United States District Court, N.D. Texas, Dallas Division
MEMORANDUM ORDER AND OPINION
BROWN UNITED STATES DISTRICT JUDGE
the Court is Defendant Alan E. Miles's Motion for Summary
Judgment on Plaintiff D.C.'s Deemed Admissions (Doc. No.
57). Having considered the motion, submissions, and
applicable law, the Court determines the motion should be
granted for the following reasons.
following allegations are taken from D.C.'s First Amended
Complaint. While a student at Skyline High School in the
Dallas Independent School District (DISD), D.C. was assaulted
by another student (Student 2) on campus. Miles, a DISD
police officer, apprehended D.C. by “slanging him head
first into lockers located in the hallway at the school,
” “plac[ing] D.C. into a chokehold with his
forearm[, ] and dragg[ing] D.C. several feet down the hall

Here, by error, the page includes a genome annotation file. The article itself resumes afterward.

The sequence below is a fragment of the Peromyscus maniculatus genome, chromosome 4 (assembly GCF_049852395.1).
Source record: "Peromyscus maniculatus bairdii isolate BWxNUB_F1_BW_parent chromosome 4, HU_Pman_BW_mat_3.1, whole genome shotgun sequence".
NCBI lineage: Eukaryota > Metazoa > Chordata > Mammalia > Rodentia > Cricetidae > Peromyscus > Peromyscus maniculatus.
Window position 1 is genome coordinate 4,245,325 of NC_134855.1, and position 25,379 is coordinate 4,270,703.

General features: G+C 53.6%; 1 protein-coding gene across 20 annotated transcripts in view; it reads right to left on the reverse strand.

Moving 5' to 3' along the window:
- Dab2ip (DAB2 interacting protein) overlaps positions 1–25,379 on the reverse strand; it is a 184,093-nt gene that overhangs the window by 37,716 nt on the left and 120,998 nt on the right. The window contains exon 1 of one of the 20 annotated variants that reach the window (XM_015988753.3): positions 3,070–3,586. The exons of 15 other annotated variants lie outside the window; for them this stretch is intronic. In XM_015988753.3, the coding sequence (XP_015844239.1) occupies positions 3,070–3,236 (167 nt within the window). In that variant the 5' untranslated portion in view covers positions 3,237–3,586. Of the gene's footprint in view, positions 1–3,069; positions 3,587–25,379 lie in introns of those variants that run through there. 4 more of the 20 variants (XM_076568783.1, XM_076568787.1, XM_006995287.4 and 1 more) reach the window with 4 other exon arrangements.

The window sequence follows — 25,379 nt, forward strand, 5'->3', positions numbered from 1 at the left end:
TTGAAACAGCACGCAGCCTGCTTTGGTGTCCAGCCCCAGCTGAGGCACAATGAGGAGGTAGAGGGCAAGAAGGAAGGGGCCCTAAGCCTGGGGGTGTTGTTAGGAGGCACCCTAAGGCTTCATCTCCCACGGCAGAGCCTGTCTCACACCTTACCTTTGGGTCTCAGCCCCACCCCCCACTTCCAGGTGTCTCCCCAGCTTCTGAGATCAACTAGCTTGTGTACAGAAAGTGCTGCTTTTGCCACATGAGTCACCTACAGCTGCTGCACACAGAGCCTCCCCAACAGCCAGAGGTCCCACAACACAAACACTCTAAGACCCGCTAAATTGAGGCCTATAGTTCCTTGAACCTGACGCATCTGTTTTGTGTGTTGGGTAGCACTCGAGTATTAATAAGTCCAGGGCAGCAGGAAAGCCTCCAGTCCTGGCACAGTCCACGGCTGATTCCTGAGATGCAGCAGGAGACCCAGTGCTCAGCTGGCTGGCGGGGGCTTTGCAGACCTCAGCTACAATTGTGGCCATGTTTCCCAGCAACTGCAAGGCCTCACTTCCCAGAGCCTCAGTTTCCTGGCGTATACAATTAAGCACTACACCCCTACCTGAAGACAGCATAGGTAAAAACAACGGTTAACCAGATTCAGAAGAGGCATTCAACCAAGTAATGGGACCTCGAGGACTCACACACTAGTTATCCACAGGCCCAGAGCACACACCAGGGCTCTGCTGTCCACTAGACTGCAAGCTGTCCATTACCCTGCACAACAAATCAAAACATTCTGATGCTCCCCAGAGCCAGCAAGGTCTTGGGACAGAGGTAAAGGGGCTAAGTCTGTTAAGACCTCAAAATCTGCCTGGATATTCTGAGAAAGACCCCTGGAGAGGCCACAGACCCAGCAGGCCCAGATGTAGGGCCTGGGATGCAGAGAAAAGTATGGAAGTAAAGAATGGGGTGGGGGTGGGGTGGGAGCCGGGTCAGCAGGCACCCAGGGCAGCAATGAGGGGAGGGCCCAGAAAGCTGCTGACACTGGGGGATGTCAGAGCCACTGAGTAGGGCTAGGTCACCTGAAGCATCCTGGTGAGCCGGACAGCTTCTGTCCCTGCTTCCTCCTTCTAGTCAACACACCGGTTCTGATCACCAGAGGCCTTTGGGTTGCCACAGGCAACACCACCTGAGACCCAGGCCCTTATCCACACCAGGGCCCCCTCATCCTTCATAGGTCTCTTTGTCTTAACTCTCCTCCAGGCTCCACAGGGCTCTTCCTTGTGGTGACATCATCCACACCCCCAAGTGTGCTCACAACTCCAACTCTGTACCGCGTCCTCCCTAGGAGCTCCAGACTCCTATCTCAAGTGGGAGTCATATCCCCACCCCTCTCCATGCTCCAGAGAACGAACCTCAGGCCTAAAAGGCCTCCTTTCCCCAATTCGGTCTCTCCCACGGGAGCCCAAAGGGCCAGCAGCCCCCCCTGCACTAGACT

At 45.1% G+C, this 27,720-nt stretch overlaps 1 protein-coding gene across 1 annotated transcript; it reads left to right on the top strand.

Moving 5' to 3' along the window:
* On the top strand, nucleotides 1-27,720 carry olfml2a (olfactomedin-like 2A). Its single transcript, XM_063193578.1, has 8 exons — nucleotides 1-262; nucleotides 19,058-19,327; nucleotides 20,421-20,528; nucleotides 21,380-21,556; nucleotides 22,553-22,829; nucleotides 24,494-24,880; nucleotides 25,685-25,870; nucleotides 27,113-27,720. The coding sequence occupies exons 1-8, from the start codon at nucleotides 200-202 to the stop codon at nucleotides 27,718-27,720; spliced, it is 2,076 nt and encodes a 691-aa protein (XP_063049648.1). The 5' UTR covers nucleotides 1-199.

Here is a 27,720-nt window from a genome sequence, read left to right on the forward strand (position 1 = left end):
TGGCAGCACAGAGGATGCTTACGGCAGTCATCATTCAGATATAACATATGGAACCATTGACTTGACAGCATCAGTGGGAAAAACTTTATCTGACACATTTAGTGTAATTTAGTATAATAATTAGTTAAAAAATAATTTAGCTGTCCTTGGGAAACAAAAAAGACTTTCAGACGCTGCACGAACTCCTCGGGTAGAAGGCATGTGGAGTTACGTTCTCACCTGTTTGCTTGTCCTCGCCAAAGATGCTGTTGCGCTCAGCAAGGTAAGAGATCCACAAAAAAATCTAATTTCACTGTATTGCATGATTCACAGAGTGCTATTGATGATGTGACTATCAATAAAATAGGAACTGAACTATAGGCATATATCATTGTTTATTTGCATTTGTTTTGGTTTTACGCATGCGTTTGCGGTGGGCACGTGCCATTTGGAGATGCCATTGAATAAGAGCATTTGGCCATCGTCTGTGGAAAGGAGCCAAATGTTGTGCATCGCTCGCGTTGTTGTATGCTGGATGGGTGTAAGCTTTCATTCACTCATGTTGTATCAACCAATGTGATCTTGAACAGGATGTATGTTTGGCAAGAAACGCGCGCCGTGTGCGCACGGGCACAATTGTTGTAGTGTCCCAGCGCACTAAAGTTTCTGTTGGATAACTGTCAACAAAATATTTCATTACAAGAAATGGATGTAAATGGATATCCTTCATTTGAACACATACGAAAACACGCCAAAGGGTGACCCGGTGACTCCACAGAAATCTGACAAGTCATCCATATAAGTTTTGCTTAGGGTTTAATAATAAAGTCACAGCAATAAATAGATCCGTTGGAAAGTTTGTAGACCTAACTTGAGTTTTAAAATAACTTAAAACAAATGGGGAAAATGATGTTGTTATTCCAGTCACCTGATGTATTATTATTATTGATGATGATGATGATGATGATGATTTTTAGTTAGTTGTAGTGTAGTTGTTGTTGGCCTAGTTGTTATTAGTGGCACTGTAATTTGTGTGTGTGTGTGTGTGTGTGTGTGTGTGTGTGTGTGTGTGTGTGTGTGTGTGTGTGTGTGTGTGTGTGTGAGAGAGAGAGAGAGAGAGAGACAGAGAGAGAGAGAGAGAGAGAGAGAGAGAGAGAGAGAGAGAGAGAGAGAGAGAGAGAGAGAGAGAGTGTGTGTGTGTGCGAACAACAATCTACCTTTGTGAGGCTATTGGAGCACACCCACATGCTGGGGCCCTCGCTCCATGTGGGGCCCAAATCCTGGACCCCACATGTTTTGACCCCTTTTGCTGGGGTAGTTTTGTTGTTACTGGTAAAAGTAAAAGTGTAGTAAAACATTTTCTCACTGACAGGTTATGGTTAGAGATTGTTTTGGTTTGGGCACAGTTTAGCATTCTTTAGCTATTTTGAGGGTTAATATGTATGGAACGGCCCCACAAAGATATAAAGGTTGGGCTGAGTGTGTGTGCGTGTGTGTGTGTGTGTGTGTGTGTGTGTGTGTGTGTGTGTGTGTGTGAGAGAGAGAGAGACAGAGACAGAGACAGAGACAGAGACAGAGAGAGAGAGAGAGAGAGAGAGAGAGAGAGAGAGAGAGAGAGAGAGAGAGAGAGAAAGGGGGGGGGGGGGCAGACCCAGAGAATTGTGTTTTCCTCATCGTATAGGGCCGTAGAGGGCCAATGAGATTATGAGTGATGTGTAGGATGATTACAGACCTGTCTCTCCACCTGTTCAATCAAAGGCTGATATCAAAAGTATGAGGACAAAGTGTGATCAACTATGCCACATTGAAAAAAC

and into a classroom.” D.C. was “held there,
” where Miles “slammed [D.C.'s] head against
the desk.” Miles arrested D.C., who was charged with
resisting arrest. The apprehension and arrest “caused
multiple contusions and bruised to D.C.'s neck, face,
forehead, and lips.” D.C. brought this action against
Miles alleging claims for violations of D.C.'s Fourth and
Fifth Amendment rights under 42 U.S.C. § 1983 (Doc. No.
Miles filed a partial motion to dismiss the Fifth
Amendment-based section 1983 claim, and the Court granted the
motion (Doc. Nos. 27 & 37).
subsequently served D.C. with requests for admission (Doc.
No. 49-1; see also Doc. No. 54). D.C. failed to
timely respond to the requests, and Miles filed a motion to
deem matters admitted (Doc. No. 48). D.C. did not respond to
the motion, which the Court granted (Doc. No. 54), and D.C.
has not moved to withdraw the admissions. Accordingly, the
matters in the requests for admission are deemed admitted and
are conclusively established for purposes of this action
under Federal Rule of Civil Procedure 36 and this Court's
Order (Doc. No. 54). See Fed. R. Civ. P. 36(a)(1),
(a)(3), (b); Murrell v. Casterline, 307
Fed.Appx. 778, 780 (5th Cir. 2008) (deemed admission on
essential issue can serve as basis for summary judgment);